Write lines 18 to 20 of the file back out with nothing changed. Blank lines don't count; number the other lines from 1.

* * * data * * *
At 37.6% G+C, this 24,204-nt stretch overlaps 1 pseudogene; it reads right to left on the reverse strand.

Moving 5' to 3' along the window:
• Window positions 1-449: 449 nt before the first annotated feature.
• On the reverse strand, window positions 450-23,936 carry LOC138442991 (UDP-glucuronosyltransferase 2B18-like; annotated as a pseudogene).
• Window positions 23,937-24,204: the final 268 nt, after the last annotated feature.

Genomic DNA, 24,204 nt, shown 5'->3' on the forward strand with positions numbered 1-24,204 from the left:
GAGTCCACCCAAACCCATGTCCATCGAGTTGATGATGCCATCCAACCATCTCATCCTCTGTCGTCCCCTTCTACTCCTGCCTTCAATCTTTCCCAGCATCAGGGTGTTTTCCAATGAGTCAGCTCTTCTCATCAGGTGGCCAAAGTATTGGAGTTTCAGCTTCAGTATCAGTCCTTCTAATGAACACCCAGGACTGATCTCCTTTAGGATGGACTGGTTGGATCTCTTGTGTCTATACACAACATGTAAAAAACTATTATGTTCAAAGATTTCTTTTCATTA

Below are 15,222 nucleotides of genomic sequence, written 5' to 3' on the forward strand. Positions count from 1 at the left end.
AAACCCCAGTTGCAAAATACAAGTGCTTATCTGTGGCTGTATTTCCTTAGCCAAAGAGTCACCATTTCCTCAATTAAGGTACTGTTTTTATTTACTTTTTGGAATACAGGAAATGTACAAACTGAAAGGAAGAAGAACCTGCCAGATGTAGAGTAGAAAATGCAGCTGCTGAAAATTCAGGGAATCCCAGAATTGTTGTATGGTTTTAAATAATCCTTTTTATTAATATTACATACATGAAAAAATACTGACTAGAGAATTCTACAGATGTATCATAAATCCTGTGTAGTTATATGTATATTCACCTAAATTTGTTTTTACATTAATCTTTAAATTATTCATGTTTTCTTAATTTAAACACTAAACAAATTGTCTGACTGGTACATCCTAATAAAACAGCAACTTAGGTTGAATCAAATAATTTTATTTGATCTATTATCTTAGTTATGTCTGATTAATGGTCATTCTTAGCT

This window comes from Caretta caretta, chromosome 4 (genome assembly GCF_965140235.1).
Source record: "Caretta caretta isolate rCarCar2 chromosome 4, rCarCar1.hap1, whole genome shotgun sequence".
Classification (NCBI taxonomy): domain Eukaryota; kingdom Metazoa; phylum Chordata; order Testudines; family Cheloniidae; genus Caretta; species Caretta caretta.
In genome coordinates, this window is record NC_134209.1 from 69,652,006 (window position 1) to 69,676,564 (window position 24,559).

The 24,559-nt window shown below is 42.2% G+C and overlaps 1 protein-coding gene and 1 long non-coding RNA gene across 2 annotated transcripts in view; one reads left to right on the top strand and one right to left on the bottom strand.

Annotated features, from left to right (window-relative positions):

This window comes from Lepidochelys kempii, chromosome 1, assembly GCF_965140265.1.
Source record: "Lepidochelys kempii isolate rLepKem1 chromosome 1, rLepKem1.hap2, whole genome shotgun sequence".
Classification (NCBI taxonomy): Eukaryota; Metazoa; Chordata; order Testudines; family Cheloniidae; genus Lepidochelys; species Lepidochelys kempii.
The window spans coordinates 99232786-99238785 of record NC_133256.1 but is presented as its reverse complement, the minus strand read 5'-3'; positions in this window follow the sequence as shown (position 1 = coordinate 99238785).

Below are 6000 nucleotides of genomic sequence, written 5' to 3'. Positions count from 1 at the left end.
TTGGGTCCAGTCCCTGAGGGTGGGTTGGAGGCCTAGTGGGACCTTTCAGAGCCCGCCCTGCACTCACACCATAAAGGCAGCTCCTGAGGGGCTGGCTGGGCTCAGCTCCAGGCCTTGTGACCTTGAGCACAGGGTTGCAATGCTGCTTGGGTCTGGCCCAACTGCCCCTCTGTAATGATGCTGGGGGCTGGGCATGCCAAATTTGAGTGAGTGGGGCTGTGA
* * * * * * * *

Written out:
Classification (NCBI taxonomy): Eukaryota; Metazoa; Chordata; order Testudines; family Cheloniidae; genus Lepidochelys; species Lepidochelys kempii.
The window spans coordinates 99232786-99238785 of record NC_133256.1 but is presented as its reverse complement, the minus strand read 5'-3'; positions in this window follow the sequence as shown (position 1 = coordinate 99238785).

Below are 6000 nucleotides of genomic sequence, written 5' to 3'. Positions count from 1 at the left end.